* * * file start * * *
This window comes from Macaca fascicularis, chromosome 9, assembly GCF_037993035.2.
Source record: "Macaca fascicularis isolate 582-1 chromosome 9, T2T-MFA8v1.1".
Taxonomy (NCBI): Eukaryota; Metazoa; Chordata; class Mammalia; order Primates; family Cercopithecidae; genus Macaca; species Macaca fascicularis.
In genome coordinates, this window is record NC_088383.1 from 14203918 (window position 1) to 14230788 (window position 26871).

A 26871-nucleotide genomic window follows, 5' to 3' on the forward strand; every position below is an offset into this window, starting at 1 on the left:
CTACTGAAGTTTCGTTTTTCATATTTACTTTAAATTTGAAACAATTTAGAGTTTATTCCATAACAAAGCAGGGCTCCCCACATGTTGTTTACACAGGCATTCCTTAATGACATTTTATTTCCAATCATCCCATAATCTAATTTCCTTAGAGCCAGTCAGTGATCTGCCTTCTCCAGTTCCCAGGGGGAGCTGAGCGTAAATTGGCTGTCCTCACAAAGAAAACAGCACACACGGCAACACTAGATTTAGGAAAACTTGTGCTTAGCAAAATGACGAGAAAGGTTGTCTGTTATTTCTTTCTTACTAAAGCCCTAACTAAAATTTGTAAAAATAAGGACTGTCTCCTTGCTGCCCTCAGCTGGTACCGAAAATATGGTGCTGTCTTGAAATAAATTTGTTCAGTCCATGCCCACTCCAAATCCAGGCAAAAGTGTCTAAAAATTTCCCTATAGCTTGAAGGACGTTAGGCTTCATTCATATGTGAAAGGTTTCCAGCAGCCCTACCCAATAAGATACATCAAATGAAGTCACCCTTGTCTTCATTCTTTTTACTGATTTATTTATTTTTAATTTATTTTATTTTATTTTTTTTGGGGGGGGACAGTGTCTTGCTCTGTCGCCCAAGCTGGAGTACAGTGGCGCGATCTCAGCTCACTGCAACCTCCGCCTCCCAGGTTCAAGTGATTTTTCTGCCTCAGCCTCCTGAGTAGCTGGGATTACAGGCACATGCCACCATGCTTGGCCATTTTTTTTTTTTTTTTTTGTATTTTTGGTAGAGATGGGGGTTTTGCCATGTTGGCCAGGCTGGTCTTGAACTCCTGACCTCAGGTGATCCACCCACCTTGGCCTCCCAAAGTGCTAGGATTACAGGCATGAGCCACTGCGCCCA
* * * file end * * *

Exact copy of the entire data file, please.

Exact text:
This window comes from Macaca fascicularis, chromosome 9, assembly GCF_037993035.2.
Source record: "Macaca fascicularis isolate 582-1 chromosome 9, T2T-MFA8v1.1".
Taxonomy (NCBI): Eukaryota; Metazoa; Chordata; class Mammalia; order Primates; family Cercopithecidae; genus Macaca; species Macaca fascicularis.
In genome coordinates, this window is record NC_088383.1 from 14203918 (window position 1) to 14230788 (window position 26871).

A 26871-nucleotide genomic window follows, 5' to 3' on the forward strand; every position below is an offset into this window, starting at 1 on the left:
CTACTGAAGTTTCGTTTTTCATATTTACTTTAAATTTGAAACAATTTAGAGTTTATTCCATAACAAAGCAGGGCTCCCCACATGTTGTTTACACAGGCATTCCTTAATGACATTTTATTTCCAATCATCCCATAATCTAATTTCCTTAGAGCCAGTCAGTGATCTGCCTTCTCCAGTTCCCAGGGGGAGCTGAGCGTAAATTGGCTGTCCTCACAAAGAAAACAGCACACACGGCAACACTAGATTTAGGAAAACTTGTGCTTAGCAAAATGACGAGAAAGGTTGTCTGTTATTTCTTTCTTACTAAAGCCCTAACTAAAATTTGTAAAAATAAGGACTGTCTCCTTGCTGCCCTCAGCTGGTACCGAAAATATGGTGCTGTCTTGAAATAAATTTGTTCAGTCCATGCCCACTCCAAATCCAGGCAAAAGTGTCTAAAAATTTCCCTATAGCTTGAAGGACGTTAGGCTTCATTCATATGTGAAAGGTTTCCAGCAGCCCTACCCAATAAGATACATCAAATGAAGTCACCCTTGTCTTCATTCTTTTTACTGATTTATTTATTTTTAATTTATTTTATTTTATTTTTTTTGGGGGGGGACAGTGTCTTGCTCTGTCGCCCAAGCTGGAGTACAGTGGCGCGATCTCAGCTCACTGCAACCTCCGCCTCCCAGGTTCAAGTGATTTTTCTGCCTCAGCCTCCTGAGTAGCTGGGATTACAGGCACATGCCACCATGCTTGGCCATTTTTTTTTTTTTTTTTTGTATTTTTGGTAGAGATGGGGGTTTTGCCATGTTGGCCAGGCTGGTCTTGAACTCCTGACCTCAGGTGATCCACCCACCTTGGCCTCCCAAAGTGCTAGGATTACAGGCATGAGCCACTGCGCCCA